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mortgage or cash - for ACA
Old 04-12-2021, 12:09 PM   #1
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mortgage or cash - for ACA

Hi all,

Had a question I wanted to run by everyone.
I will be selling my home and buying a new one. But I am also planning to retire in the next 2 years or so (at 44ish). A big part of that is keeping health insurance costs low by using ACA. For that I want to stay under the 400% threshold. This means I need to keep my dividend and other passive income low enough.

at first I figured I would just buy the new house outright ($700k or so) and that way I wouldnít have to sell assets which counted towards the ACA income calculation. I was just going to treat the paid off house as kind of bond. And I could live that way to minimize MAGI. But now Iím torn. What am I missing? Here are my thoughtsÖ

Cash benefit route:
Get about 7k of premium benefits per year plus a much lower out of pocket max. (Not sure about second part). Will this change much over time?

Invest and sell cap gains or dividends benefit:
Rate of return above mortgage (long run estimate = 2%). On 700k is 14k per year. After taxes = 10k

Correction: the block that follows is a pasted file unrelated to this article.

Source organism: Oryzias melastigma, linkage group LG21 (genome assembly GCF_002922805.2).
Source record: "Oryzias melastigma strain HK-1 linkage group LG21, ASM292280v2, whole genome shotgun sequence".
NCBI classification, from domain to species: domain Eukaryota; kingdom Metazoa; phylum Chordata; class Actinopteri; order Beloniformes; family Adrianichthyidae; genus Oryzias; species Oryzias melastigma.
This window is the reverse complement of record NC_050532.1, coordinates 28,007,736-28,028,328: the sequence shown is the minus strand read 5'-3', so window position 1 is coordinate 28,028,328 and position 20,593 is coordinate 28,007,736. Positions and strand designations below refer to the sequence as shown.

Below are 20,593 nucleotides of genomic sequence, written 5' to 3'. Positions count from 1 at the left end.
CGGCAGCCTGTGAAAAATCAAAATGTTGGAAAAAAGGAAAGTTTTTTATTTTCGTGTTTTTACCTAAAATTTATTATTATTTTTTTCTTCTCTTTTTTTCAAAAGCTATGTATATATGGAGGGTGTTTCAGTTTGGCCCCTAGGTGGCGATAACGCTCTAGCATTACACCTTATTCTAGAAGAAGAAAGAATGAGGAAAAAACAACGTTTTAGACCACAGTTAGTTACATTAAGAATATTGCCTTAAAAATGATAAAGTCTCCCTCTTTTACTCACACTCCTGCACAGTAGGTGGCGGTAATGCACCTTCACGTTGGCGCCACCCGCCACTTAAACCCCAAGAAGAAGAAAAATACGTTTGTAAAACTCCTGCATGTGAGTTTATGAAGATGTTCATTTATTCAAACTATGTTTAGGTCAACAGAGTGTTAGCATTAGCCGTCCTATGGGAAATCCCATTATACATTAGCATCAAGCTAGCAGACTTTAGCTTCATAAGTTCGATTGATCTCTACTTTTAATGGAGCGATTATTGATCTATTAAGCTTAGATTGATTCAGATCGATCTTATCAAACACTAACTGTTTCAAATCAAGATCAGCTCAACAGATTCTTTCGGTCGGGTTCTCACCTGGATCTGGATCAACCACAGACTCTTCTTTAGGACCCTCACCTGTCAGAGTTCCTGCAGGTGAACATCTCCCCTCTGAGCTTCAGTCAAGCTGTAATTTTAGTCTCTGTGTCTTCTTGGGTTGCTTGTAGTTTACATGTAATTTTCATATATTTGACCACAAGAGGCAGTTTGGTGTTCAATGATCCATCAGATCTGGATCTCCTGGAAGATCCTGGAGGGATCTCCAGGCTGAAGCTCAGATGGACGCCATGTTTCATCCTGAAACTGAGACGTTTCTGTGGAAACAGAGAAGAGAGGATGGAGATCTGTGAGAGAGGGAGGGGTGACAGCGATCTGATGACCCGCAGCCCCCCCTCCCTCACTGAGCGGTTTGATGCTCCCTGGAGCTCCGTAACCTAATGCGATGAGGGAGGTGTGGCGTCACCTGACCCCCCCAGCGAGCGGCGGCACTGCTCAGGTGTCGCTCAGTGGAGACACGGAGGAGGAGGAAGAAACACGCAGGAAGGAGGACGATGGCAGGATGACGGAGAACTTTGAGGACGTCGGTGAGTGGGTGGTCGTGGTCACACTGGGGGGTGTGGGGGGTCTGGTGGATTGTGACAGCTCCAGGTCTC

It seems like it might be worth it to not pay cash for the house?!

Also, on ACAÖthe wife is sicklier than I am (needs Dr visits and such often) and I wonder if there are cost savings to getting a better coverage for her than me. Can a married couple get different coverages?!
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Old 04-12-2021, 12:22 PM   #2
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First question, do you have enough money accessible to make it to 59.5 when you can start tapping retirement accounts? If not, a mortgage helps leverage your money better.

If you assume a better investment return on your investments than your mortgage, then it will definitely come out better to take a mortgage. But you can't get a better return without taking some risk, so you have to weigh that.

On the other hand, if you have no mortgage, and thus less money in taxable investments generating interest and dividends, then your income will be lower and it'll be easier to qualify for a subsidy. If you can qualify for a subsidy either way, you'll get a bigger one by not having a mortgage.

What's your tax hit to sell assets to pay cash for the house? If it's large, you might pay cash that you can easily raise without a lot of taxes, and take a mortgage for the rest.